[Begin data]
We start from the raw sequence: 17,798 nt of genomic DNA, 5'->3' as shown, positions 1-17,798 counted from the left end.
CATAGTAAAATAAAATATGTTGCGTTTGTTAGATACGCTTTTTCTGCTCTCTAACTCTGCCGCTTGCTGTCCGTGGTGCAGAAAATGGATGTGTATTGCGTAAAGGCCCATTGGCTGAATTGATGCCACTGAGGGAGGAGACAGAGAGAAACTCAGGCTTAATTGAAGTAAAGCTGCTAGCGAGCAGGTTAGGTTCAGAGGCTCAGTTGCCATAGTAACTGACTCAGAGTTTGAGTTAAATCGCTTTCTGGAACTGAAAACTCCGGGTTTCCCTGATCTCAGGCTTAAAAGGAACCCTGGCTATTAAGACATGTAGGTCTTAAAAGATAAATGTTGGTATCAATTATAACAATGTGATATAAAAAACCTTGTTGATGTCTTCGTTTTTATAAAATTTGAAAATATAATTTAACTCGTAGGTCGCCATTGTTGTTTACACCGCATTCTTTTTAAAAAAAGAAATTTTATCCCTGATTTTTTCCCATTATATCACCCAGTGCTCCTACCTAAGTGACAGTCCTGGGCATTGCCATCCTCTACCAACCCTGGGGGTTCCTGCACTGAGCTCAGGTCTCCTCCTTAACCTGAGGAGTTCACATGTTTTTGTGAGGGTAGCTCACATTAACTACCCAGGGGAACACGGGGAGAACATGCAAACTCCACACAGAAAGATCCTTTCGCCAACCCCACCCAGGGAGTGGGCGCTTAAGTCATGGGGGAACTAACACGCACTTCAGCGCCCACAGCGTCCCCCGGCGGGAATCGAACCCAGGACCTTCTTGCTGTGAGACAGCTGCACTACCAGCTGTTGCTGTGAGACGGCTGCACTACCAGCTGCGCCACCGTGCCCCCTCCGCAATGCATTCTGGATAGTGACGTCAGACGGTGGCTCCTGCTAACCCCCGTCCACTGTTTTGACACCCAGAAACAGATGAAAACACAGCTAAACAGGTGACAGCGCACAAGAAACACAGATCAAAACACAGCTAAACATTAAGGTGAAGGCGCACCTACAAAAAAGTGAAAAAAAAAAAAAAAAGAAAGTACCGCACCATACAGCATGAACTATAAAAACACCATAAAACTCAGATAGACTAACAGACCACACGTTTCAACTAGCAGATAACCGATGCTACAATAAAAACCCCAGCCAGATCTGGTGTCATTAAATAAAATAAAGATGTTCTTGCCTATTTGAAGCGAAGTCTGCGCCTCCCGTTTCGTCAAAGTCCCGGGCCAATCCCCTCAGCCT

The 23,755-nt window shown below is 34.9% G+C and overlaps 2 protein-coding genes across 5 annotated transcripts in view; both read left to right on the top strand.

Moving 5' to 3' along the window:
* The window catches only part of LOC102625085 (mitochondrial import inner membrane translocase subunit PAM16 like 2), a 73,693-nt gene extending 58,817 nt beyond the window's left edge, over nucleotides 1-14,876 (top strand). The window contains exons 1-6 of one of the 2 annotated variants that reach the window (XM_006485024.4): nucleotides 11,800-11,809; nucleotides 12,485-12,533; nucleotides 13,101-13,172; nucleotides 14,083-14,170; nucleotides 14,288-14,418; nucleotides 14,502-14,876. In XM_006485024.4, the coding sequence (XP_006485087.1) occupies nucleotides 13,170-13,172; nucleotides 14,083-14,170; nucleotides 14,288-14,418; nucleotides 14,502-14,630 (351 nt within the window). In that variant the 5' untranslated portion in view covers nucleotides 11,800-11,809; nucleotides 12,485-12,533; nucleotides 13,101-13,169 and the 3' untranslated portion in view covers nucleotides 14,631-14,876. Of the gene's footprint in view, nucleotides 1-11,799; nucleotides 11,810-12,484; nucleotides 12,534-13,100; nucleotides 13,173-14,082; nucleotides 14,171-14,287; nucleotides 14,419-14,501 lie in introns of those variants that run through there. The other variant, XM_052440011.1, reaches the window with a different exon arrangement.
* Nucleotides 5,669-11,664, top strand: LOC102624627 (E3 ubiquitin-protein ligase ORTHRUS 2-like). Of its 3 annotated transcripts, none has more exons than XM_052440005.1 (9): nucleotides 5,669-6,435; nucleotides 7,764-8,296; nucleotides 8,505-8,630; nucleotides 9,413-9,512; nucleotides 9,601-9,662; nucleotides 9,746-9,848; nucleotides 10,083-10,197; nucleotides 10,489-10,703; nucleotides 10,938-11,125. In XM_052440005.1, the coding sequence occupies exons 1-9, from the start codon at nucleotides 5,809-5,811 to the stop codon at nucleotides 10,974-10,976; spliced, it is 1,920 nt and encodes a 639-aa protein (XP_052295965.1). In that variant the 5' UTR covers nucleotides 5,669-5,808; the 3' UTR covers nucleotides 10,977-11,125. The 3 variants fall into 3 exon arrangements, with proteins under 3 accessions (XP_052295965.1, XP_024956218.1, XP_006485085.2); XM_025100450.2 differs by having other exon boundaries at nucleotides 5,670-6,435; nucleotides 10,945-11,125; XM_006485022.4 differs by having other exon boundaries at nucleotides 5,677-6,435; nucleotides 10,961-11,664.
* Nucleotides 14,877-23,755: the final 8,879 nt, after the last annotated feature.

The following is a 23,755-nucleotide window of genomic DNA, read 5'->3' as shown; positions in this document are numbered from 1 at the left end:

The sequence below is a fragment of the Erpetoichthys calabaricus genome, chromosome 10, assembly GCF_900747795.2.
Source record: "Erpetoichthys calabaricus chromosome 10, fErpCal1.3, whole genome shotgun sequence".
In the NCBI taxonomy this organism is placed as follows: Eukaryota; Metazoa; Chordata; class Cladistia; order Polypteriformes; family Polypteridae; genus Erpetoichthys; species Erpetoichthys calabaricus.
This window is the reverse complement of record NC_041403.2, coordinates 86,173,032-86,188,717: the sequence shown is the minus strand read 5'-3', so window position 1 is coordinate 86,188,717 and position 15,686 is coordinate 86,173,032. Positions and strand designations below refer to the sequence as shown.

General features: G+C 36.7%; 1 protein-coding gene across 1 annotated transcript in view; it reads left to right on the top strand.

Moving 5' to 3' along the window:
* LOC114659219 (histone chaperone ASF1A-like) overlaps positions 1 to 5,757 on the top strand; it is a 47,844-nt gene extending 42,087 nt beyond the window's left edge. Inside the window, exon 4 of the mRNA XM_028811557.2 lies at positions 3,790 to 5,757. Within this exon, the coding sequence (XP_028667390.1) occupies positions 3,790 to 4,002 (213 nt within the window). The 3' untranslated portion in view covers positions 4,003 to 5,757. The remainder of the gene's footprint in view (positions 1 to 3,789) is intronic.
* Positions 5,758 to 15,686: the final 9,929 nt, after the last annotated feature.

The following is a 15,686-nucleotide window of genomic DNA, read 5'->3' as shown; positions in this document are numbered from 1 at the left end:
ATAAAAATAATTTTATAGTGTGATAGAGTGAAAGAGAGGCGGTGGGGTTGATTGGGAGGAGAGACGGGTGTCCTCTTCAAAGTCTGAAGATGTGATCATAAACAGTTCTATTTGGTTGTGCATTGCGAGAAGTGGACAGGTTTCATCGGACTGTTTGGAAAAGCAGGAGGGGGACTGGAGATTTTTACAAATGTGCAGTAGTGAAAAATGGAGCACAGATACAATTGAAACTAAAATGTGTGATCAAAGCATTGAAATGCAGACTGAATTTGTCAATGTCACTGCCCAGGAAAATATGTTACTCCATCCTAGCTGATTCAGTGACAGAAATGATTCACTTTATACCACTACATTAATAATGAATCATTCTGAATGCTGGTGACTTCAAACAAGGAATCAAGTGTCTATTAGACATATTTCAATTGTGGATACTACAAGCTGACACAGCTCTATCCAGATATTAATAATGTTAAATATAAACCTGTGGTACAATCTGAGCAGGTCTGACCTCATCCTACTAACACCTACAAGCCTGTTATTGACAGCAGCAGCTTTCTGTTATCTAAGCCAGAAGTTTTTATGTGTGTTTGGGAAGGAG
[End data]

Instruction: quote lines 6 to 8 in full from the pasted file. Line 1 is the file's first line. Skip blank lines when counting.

* Nucleotides 5,669-11,664, top strand: LOC102624627 (E3 ubiquitin-protein ligase ORTHRUS 2-like). Of its 3 annotated transcripts, none has more exons than XM_052440005.1 (9): nucleotides 5,669-6,435; nucleotides 7,764-8,296; nucleotides 8,505-8,630; nucleotides 9,413-9,512; nucleotides 9,601-9,662; nucleotides 9,746-9,848; nucleotides 10,083-10,197; nucleotides 10,489-10,703; nucleotides 10,938-11,125. In XM_052440005.1, the coding sequence occupies exons 1-9, from the start codon at nucleotides 5,809-5,811 to the stop codon at nucleotides 10,974-10,976; spliced, it is 1,920 nt and encodes a 639-aa protein (XP_052295965.1). In that variant the 5' UTR covers nucleotides 5,669-5,808; the 3' UTR covers nucleotides 10,977-11,125. The 3 variants fall into 3 exon arrangements, with proteins under 3 accessions (XP_052295965.1, XP_024956218.1, XP_006485085.2); XM_025100450.2 differs by having other exon boundaries at nucleotides 5,670-6,435; nucleotides 10,945-11,125; XM_006485022.4 differs by having other exon boundaries at nucleotides 5,677-6,435; nucleotides 10,961-11,664.
* Nucleotides 14,877-23,755: the final 8,879 nt, after the last annotated feature.

The following is a 23,755-nucleotide window of genomic DNA, read 5'->3' as shown; positions in this document are numbered from 1 at the left end: